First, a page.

Volker: Business-wise? I am always honest to myself and I am not just running after any kind of fashion or mainstream movement or just, you know, money and things like that. That took a lot of experience and, yeah, difficult times, business-wise. But with the age you come down a little bit, and then you continue much more in the way you started, when you were … I mean, I had an idea when I was 20-25 what I wanted to do. And in between I made a lot of mistakes, I was just running after something which I thought should be done or would be helpful, like a more opportunistic way. And I had to learn that I had to go back to my roots and to my … yeah, I can say it in a romantic way, to my dreams: work with art and artists the way I believe in. So that's what I am proud of.
Elena: But coming to the business part, the collaboration part of your experience. In one of the interviews you said Joseph Beuys changed your perspective of art.
Volker: Yeah, I mean I was lucky that in my early days I met a few really great artists. Time was very different than now. The art world was very, very different compared to now. But Beuys was really special. At that time, I met him April '82. I still have a few beautiful photographs. He was part of the Zeitgeist exhibition (Text) where I was PA of Normal Rosenthal and Christos Joachimides. I was a young man, 24 years old. Special personalities like Joseph Beuys you don't meet every day. He was very spiritual, very kind, very polite, very strong, and a really wonderful mind. And it was great fun to talk to him, to listen to him. He was very democratic, very different to many other people. No power games, nothing of that. He was always kind and good mood, and he was talking to the waiter in Paris in the same way as he was talking to me, or a big collector, or to my boss or to a politician. He was like a very democratic person I think, in many ways. And that's impressive for a young man.
Volker: It was great opportunity that I could spend a few weeks and months with him in Zeitgeist exhibition in Gropius Bau. He was the kind of personality who enters the room and changes the atmosphere right away. It's like without even saying a word. I really, really liked him.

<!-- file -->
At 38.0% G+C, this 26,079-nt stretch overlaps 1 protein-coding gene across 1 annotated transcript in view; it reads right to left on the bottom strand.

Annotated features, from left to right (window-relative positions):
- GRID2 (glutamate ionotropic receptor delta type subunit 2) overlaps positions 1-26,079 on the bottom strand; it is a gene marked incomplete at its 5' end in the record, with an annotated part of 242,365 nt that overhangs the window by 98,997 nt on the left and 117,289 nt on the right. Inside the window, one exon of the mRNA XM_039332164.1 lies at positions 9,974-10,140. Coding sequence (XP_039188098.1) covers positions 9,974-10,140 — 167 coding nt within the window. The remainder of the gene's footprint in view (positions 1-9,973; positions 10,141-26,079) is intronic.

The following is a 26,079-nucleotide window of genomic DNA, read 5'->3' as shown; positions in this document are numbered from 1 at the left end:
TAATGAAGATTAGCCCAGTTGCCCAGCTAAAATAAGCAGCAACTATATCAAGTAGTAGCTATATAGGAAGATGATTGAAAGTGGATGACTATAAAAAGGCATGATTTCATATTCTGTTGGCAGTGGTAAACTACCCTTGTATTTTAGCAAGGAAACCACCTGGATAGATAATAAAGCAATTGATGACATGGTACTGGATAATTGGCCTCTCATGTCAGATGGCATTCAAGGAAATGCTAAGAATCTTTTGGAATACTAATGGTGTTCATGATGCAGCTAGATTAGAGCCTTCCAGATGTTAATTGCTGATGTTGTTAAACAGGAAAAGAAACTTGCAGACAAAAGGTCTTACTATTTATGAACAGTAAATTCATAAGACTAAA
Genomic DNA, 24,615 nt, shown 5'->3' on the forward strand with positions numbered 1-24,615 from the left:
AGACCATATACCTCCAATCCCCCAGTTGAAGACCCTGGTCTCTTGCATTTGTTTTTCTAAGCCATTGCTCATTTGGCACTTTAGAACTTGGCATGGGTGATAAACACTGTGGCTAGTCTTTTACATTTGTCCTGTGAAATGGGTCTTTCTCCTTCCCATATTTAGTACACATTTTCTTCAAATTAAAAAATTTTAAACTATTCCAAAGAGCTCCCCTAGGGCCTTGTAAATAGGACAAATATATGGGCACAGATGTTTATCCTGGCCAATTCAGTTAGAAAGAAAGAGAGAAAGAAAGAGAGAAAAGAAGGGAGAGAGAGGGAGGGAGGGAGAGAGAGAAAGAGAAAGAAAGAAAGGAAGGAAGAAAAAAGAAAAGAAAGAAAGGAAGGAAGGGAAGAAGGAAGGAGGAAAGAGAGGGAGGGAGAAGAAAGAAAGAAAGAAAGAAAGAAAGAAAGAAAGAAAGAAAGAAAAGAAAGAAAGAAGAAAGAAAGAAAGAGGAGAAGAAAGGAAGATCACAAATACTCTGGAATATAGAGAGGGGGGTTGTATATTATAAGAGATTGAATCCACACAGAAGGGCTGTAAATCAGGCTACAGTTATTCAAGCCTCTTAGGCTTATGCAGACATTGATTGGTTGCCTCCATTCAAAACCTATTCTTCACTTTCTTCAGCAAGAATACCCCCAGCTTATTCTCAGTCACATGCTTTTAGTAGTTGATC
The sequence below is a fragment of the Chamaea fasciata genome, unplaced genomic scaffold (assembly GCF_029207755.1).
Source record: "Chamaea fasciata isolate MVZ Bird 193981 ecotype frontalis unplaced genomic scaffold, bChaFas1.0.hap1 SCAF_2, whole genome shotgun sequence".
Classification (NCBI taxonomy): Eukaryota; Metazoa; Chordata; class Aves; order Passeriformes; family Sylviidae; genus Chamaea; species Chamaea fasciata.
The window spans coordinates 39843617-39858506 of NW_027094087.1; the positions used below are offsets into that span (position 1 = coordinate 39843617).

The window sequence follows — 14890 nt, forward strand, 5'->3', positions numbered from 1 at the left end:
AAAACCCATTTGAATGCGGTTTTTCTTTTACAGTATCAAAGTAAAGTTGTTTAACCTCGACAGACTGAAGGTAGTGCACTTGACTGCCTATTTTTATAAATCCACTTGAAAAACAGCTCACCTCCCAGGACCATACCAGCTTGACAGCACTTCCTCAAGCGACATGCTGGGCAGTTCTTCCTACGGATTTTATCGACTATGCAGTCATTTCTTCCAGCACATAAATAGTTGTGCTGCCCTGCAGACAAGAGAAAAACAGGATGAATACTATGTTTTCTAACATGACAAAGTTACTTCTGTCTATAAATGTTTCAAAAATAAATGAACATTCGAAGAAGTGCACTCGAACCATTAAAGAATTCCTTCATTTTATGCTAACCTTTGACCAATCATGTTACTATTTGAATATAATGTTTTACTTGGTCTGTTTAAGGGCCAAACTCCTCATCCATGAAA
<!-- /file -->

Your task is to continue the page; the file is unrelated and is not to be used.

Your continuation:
Elena: Very nice. You have also a picture of Andy Warhol in your kitchen.
Volker: The story with Andy was also very interesting because we were visiting the Gropius Bau in April '82; the opening was planned for October '82, and Andy was walking around and then he took me on the side and he said – because he wanted to do special works for the exhibition, like most of the artists, also Beuys did – he said he always admired the architecture of Albert Speer. And if I could get him photographs. At that time there were not many books existing on Albert Speer's architectural oeuvres. So I went to the Landesbildstelle here and Ullstein archive and I found photographs from the Light Dome and from many other things, which we copied and sent to New York. He used several of the images. One image was the Light Dome Albert Speer created for the Reichsparteitagsgeländein Nurnberg I think it was '34, and he used that for a series of works. And when the first one was finished, it wasn't even put on a stretcher, he sent me an Ektachrome transparency, as a kind of thank you. And I still have it, and it's hanging in my gallery always in the backroom, reminding me of good old days. But one year later I visited him in New York.
Elena: So you were in contact.
Volker: Ok, it was not a time of mobile phone yet, not a time of computer, so I just called him and said I will be next month in New York and he said: you're very welcome, just come by. And he spent half a day with us, with Roland, my partner Roland Hargenberg and me, and showed us The Factory. We were drinking, had some food. Also very open-minded, very kind, and I mean we were just two young guys from Germany, but he spent almost the whole day with us. It was big fun. Unfortunately, 2-3 years later he died already.